Saturday April 20, 2019

Neanderthal Genes Helped Early Human Beings to Fight Flu, Hepatitis

The team examined a list of more than 4,500 genes in modern humans that are known to interact in some way with viruses

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Neanderthal
Visitors take pictures of models representing Flores, human and Neanderthal women in the "Musee des Confluences," a new science and anthropology museum in Lyon, central France, Dec. 18, 2014. Neanderthals had a long run in Europe, but disappeared about 40,000 years ago after modern humans showed up. (VOA)

Inter-breeding with Neanderthal gave early human beings the ability to fend off dangerous diseases similar to flu and hepatitis, says a research.

The findings, led by researchers from the Universities of Arizona and Stanford, showed that while Neanderthal became extinct about 40,000 years ago, many modern Europeans and Asians today carry about 2 per cent of Neanderthal DNA in their genomes.

Early humans inherited 152 genes from Neanderthal that helped them fight off modern day HIV, influenza A and hepatitis C whenever they encountered them.

“It’s not a stretch to imagine that when modern humans met up with Neanderthals, they infected each other with pathogens that came from their respective environments,” said lead author David Enard, Assistant Professor in ecology and evolutionary biology at the University of Arizona.

Neanderthal model
Neanderthal model. Reconstruction of a Neanderthal (Homo neanderthalensis) based on the La Chapelle-aux-Saints fossils. Neanderthals inhabited Europe and western Asia between 230,000 and 29,000 years ago. They did not use complex tools but had mastery of fire and built shelters. It is thought that they had language and a complex social structure, living in small family groups and hunting for food. It is not known why Neanderthals became extinct, but one theory is that they were outcompeted by modern humans (Homo sapiens). Reconstruction by Elisabeth Daynes of the Daynes Studio, Paris, France.

“By inter-breeding with each other, they also passed along genetic adaptations to cope with some of those pathogens,” he added.

According to studies, modern humans began moving out of Africa and into Eurasia about 70,000 years ago.

When they arrived, they met up with Neanderthals who, along with their own ancestors, had been adapting to that geographic area for hundreds of thousands of years.

The Eurasian environment shaped Neanderthals’ evolution, including the development of adaptations to viruses and other pathogens that were present there but not in Africa.

In the study, published in the journal Cell, the team showed that the genetic defences that Neanderthals passed to humans were against RNA viruses, which encode their genes with RNA, a molecule that is chemically similar to DNA.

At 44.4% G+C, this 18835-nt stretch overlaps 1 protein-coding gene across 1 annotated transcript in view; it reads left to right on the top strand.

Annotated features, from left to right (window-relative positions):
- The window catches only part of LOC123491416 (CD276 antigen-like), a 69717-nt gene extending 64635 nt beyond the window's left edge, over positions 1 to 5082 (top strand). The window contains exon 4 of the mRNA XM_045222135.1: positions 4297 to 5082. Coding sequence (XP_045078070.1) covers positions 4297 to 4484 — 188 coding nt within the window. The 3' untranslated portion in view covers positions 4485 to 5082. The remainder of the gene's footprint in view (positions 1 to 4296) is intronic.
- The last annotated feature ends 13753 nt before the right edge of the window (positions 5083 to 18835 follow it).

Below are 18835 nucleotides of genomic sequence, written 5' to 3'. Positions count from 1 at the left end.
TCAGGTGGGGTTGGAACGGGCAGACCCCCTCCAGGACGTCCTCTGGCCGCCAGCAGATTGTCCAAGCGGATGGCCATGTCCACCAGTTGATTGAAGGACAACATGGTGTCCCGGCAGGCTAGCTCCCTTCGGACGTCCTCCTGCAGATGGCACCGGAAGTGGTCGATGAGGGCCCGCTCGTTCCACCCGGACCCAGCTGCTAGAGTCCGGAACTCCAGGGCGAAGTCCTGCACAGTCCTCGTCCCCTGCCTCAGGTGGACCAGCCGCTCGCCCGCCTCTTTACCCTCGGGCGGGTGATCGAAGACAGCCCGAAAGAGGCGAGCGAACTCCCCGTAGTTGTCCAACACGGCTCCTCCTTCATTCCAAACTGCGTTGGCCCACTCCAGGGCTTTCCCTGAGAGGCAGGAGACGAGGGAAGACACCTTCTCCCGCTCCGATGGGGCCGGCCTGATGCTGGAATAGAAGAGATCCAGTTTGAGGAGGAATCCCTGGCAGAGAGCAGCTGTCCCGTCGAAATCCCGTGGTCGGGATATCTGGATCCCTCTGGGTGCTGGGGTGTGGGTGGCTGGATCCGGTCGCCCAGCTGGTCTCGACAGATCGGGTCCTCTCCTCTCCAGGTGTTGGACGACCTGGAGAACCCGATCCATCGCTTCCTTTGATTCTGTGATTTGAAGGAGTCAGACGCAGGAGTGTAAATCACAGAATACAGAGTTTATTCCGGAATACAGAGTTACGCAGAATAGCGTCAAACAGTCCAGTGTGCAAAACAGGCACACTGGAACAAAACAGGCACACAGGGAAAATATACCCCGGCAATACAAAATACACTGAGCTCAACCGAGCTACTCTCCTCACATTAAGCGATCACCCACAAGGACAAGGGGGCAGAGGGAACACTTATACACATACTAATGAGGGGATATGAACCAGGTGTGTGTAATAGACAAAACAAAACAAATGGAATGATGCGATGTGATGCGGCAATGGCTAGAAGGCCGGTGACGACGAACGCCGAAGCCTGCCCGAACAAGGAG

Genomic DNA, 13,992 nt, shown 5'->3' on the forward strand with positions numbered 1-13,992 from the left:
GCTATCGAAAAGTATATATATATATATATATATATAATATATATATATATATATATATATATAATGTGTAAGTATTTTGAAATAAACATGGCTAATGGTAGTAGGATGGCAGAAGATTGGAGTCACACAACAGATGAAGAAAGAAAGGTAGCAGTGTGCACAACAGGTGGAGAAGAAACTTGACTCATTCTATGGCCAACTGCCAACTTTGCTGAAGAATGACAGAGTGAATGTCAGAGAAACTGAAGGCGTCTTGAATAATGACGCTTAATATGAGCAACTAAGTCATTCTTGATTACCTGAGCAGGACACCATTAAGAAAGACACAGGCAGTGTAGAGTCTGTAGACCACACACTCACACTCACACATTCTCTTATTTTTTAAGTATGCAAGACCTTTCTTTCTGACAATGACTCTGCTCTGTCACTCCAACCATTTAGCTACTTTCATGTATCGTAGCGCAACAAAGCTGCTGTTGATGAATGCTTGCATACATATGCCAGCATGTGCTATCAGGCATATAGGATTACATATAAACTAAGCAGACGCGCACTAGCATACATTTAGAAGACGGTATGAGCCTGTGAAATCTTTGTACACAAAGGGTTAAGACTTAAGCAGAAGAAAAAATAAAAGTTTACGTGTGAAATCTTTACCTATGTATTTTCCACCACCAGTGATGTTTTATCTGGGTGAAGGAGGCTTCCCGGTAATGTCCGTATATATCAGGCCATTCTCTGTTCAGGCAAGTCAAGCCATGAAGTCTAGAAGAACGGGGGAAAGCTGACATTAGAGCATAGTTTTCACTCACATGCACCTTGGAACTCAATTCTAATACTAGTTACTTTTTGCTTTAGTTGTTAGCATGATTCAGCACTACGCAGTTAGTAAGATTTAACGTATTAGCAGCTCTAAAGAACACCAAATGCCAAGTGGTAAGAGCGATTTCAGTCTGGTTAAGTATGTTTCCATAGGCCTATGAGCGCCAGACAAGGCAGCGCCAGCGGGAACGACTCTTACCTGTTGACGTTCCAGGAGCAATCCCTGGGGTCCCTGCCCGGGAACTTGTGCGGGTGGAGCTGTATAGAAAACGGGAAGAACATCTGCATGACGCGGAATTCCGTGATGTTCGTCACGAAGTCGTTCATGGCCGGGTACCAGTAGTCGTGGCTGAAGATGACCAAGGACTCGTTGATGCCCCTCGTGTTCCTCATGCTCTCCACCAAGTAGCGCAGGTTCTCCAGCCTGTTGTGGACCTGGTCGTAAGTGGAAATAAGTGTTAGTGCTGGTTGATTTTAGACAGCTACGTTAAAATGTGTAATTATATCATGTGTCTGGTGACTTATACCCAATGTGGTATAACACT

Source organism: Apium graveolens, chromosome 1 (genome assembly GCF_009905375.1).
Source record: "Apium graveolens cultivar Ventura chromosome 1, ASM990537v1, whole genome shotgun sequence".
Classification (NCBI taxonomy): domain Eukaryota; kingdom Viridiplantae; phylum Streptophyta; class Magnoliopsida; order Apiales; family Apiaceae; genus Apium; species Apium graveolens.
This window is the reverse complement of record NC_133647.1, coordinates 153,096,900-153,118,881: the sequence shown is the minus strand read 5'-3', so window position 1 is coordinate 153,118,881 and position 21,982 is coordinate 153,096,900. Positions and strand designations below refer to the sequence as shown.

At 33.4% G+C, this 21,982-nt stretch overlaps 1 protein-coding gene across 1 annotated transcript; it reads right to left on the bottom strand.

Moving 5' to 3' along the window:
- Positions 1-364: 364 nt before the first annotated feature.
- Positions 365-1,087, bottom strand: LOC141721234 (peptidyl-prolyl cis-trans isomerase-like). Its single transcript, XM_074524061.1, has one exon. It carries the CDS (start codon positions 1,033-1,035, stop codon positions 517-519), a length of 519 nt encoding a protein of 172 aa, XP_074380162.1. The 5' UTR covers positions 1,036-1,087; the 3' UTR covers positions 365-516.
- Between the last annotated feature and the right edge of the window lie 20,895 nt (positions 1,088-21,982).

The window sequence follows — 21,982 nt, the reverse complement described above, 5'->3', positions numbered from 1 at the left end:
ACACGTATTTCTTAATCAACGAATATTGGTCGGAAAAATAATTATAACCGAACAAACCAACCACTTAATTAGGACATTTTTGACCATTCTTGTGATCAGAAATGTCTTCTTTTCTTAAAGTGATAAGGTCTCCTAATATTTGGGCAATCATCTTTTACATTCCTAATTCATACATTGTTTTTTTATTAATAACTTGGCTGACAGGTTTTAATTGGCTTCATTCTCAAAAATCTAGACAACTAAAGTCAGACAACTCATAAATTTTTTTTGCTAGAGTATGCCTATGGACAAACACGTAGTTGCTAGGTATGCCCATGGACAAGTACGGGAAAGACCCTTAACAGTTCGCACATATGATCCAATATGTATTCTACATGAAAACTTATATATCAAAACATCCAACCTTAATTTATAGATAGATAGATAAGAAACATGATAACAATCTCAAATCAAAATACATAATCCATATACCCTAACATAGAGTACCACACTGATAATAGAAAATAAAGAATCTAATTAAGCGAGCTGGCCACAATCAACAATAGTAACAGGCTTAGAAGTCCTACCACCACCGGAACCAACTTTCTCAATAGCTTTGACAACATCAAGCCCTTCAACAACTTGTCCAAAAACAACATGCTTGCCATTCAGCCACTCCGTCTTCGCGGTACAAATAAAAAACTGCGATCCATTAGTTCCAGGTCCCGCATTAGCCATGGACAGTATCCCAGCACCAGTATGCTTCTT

Neanderthal
Neanderthal man. Flickr

The team examined a list of more than 4,500 genes in modern humans that are known to interact in some way with viruses.

Enard then checked his list against a database of sequenced Neanderthal DNA and identified 152 fragments of those genes from modern humans that were also present in Neanderthals.

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In addition, the findings also demonstrate that it is possible to comb through a species’ genome and find evidence of ancient diseases that once afflicted it, even when the viruses responsible for those diseases are long gone.

This technique would work especially well for RNA viruses, whose RNA-based genomes are more frail than their DNA counterparts, Enard noted. (IANS)

Next Story

Food Additive in Frozen Meat, Crackers Worsens Flu, Say Researchers

The study will be presented at the American Society for Pharmacology and Experimental Therapeutics annual meeting in Orlando

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Tuna
A prospective buyer inspects the quality of a frozen tuna before the first auction of the year at the newly opened Toyosu Market, new site of Tokyo's fish market, in Tokyo, Jan. 5, 2019. VOA

A common food additive found in many products, including frozen meat, crackers and fried foods, could weaken the human immune system against flu, which accounts for 290,000-650,000 deaths globally every year, say researchers.

Besides increasing the severity of flu symptoms, the study found exposure to the compound — tert-butylhydroquinone (tBHQ) — could reduce effectiveness of flu vaccine through its effects on T cells, a vital component of the immune system.

During the study, mice fed tBHQ-spiked diet were slower to activate both helper T cells and killer T cells, causing slower clearance of the virus.

“Our studies showed mice on a tBHQ diet had a weakened immune response to influenza (flu) infection,” said Robert Freeborn, postdoctoral candidate at the Michigan State University.

“In our mouse model, tBHQ suppressed function of helper and killer T cells. It led to more severe symptoms during a subsequent influenza infection,” Freeborn said.

A Food Store. Pixabay

When the mice were re-infected with a different but related strain of influenza, those on the tBHQ diet had a longer illness and lost more weight. This suggests that tBHQ impaired the “memory response” that typically primes the immune system to fight a second infection, Freeborn said.

tBHQ is an additive used to prevent spoilage, with a maximum allowed concentration of 200 parts per million in food products.

Since tBHQ is not always listed on ingredient labels, the best way to limit tBHQ exposure is to be conscious about food choices. A low-fat diet and less consumption of processed snacks will help reduce tBHQ consumption, he suggested.

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Annual flu shot significantly reduces the length and severity of the illness and prevents influenza infection.

The study will be presented at the American Society for Pharmacology and Experimental Therapeutics annual meeting in Orlando. (IANS)